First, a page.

Homelessness down in Alberta; majority of homeless found in Calgary

WATCH ABOVE: According to a recent study, homelessness is on the decline in Edmonton. But as Eric Szeto reports, there’s still more that needs to be done.

EDMONTON — Homelessness has decreased 15 per cent in Alberta since 2008, according to the first-ever 2014 Point-In-Time Count Provincial Report  put out by 7 Cities on Housing & Homelessness.

Over the course of nine days in Oct. 2014, 6,663 homeless individuals were found in seven cities across the province. The count found that more than half of Alberta’s homeless population resides in Calgary, and over one-third lives in Edmonton. The five other cities that were examined were Wood Buffalo (4.4 per cent), Grande Prairie (2.5 per cent), Lethbridge (2.1 per cent), Red Deer (2.1 per cent) and Medicine Hat (1.0 per cent).

In Edmonton, there’s been a 25 per cent drop over the last six years, from about 3,100 homeless to 2,300.

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READ MORE: Old Remand Centre provides reprieve from cold for Edmonton’s homeless

The province’s Housing First Program is being credited as crucial to the change.

“The Housing First Program really focuses on the chronically homeless and that has made a ton of difference. It’s made a difference in terms of being able to be really focused and ensuring that…people who have not had that experience of being homeless — that duration, that frequency — get different kinds of support,” said Susan McGee of Homeward Trust Edmonton.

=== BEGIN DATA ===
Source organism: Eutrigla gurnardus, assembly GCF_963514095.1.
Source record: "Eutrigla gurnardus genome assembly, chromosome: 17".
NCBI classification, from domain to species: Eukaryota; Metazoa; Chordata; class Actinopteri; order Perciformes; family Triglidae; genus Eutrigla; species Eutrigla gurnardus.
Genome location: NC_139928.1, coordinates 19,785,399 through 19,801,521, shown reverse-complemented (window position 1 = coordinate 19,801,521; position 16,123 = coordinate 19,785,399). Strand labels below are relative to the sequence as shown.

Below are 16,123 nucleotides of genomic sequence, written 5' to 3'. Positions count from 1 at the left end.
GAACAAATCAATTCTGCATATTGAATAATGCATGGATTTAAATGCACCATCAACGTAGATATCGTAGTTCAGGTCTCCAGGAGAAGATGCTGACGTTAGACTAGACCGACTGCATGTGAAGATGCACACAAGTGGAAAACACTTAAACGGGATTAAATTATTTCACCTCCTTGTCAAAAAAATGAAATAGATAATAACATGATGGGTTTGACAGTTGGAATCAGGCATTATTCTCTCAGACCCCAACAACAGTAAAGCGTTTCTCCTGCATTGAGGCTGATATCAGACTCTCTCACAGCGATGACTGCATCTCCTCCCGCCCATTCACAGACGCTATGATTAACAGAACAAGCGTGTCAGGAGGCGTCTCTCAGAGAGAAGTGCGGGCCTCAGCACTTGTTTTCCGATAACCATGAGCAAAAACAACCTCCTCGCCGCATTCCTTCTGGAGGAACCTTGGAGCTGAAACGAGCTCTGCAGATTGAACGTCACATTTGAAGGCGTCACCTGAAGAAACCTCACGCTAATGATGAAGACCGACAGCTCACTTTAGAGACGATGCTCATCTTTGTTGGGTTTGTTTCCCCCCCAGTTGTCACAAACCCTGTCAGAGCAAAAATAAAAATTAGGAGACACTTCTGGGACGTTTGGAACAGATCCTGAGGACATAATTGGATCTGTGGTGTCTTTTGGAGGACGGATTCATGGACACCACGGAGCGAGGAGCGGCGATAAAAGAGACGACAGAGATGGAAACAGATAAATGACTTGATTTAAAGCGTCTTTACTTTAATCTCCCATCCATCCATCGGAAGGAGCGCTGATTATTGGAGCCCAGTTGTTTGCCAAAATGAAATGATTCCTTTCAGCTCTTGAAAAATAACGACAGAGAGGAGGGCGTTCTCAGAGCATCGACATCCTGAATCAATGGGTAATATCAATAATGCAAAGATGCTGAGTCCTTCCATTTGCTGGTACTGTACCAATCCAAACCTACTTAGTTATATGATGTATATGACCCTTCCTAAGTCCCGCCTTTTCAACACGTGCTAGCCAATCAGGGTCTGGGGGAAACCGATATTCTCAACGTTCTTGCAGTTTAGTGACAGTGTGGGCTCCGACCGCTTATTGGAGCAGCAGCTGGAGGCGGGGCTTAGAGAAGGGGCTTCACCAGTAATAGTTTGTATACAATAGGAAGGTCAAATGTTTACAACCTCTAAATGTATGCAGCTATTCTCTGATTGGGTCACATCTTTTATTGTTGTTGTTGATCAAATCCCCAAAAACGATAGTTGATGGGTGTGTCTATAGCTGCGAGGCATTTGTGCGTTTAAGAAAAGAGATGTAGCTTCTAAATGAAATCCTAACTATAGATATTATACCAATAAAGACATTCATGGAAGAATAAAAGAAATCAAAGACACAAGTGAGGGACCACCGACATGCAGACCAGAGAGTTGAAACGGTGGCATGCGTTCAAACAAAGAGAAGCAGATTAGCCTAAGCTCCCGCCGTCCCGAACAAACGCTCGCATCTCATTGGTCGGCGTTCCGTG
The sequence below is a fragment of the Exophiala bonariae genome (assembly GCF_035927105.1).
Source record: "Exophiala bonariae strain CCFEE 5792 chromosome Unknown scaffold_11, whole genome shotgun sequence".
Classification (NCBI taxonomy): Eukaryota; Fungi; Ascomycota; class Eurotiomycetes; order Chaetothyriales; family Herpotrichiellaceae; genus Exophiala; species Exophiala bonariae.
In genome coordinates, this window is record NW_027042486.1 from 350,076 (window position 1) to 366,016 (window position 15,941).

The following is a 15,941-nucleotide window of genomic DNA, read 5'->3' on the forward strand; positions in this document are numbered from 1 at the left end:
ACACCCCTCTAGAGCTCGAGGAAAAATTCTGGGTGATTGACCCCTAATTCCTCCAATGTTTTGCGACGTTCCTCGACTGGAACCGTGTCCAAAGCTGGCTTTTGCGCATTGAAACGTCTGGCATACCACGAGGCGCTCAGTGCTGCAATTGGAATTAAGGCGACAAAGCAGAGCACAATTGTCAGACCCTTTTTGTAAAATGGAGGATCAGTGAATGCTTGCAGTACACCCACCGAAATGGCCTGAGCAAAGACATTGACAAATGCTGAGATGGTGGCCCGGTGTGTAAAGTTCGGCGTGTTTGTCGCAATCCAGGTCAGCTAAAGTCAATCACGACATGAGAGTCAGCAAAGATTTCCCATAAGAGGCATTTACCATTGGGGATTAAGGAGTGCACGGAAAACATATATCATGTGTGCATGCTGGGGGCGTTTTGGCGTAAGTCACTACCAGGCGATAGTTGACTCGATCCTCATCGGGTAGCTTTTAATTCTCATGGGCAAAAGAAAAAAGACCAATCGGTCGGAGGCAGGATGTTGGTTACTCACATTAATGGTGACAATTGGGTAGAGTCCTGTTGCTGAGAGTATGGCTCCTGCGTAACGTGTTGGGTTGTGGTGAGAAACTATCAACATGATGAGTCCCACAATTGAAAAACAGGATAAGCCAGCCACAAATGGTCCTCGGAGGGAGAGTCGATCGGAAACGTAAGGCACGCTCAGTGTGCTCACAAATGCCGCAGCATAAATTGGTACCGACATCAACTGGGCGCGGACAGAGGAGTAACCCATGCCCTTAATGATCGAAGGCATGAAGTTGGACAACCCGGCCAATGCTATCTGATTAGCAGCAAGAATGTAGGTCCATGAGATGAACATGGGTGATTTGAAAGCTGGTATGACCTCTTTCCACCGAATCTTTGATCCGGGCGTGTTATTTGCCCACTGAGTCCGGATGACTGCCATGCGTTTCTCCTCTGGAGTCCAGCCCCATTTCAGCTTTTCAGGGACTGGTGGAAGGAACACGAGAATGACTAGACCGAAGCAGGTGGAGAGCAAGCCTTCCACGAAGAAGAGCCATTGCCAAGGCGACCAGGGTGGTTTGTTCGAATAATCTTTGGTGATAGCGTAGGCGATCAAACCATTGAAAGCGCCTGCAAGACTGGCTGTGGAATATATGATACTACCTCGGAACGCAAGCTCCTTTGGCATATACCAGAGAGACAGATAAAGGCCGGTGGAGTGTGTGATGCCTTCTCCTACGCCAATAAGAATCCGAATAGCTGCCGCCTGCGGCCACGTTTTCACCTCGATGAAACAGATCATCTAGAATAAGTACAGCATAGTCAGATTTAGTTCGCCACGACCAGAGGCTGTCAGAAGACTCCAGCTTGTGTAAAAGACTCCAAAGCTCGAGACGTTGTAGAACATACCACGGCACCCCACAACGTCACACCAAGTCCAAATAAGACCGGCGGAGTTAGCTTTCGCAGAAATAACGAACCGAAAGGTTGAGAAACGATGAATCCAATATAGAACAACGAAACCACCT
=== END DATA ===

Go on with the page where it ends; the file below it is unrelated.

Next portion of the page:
But there’s still a lot of work to be done. Some of the key findings in the report include:

  • About 11 per cent of the homeless were immigrants.
  • Those who reported serving in the Canadian Forces totalled 6 per cent, which is about three times higher than the national average for veterans in the general population.
  • Roughly seven per cent of Alberta’s homeless had children with them at the time of the count.
  • Youth under the age of 24 accounted for 20 per cent of the homeless population.
  • Seniors 65 and over accounted for 3.6 per cent of the sample.
  • Aboriginal people were consistently over-represented, averaging about 30 per cent.
  • About 18 per cent had been in the community for less than one year, which is considerably higher than rates reported in the general population.

“We are always going to have homeless here,” said Jay Freeman with the Edmonton Homeless Commission. “The trick is we want to reduce chronic homeless to zero. I think that is doable.”

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You can see the full report here, or more highlights from it below:


With files from Eric Szeto, Global News

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